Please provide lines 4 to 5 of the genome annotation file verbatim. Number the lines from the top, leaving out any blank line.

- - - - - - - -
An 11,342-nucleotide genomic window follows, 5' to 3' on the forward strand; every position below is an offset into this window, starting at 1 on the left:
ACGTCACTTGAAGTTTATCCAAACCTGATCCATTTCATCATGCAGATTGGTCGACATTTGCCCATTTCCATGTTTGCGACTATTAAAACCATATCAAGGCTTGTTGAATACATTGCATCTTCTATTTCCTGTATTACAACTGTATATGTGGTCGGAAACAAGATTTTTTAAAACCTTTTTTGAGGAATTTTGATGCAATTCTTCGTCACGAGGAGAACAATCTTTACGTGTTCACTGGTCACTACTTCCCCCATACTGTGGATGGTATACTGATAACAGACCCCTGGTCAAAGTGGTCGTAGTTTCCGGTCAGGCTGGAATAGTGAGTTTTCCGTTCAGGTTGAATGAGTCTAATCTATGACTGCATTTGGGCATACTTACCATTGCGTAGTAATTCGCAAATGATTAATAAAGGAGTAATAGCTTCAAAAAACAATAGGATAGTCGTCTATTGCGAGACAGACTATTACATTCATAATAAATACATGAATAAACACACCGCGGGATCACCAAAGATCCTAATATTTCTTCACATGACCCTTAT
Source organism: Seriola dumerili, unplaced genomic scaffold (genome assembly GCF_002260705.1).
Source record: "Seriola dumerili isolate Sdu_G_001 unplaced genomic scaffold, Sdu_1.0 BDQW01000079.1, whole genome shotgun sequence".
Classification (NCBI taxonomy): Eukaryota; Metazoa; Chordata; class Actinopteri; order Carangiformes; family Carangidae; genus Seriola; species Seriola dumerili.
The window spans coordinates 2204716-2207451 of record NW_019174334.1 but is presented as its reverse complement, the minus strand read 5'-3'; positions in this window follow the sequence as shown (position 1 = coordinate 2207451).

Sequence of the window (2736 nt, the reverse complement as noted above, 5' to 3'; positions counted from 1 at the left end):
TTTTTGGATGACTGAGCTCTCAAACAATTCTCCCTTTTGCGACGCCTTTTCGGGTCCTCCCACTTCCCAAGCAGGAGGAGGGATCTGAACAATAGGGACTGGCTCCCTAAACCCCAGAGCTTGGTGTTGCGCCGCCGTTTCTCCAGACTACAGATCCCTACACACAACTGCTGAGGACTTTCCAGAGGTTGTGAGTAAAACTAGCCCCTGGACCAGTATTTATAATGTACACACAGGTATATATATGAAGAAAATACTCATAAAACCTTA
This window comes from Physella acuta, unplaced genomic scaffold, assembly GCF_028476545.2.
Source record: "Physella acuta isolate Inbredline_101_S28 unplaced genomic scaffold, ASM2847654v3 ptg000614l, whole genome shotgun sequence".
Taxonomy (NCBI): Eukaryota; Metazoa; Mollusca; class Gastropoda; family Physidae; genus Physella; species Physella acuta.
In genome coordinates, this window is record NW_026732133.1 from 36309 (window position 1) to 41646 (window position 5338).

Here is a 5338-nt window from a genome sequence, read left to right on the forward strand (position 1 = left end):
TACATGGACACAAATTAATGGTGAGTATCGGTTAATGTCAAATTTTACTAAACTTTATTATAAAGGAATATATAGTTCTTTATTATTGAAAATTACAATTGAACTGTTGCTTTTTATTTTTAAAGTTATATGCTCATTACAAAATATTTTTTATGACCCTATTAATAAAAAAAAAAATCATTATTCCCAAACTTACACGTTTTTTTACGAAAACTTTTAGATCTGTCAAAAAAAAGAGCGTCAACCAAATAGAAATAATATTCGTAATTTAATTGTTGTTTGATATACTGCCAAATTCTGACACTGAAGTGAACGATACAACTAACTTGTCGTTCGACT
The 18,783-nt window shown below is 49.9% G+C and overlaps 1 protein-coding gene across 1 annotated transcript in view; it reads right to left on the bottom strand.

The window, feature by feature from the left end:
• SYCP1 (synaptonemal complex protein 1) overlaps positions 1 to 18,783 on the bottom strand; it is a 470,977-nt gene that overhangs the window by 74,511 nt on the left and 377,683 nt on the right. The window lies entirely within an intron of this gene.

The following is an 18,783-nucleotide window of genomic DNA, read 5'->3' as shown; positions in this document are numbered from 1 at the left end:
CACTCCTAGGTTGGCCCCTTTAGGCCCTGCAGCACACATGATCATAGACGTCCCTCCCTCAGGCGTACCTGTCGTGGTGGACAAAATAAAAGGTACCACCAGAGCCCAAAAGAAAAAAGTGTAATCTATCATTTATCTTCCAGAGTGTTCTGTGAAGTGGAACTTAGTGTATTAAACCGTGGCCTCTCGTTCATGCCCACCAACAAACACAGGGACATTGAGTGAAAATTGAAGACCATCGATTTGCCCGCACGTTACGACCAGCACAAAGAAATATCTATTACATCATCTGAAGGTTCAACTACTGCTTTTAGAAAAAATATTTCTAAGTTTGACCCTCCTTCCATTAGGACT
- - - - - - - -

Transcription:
Source record: "Seriola dumerili isolate Sdu_G_001 unplaced genomic scaffold, Sdu_1.0 BDQW01000079.1, whole genome shotgun sequence".
Classification (NCBI taxonomy): Eukaryota; Metazoa; Chordata; class Actinopteri; order Carangiformes; family Carangidae; genus Seriola; species Seriola dumerili.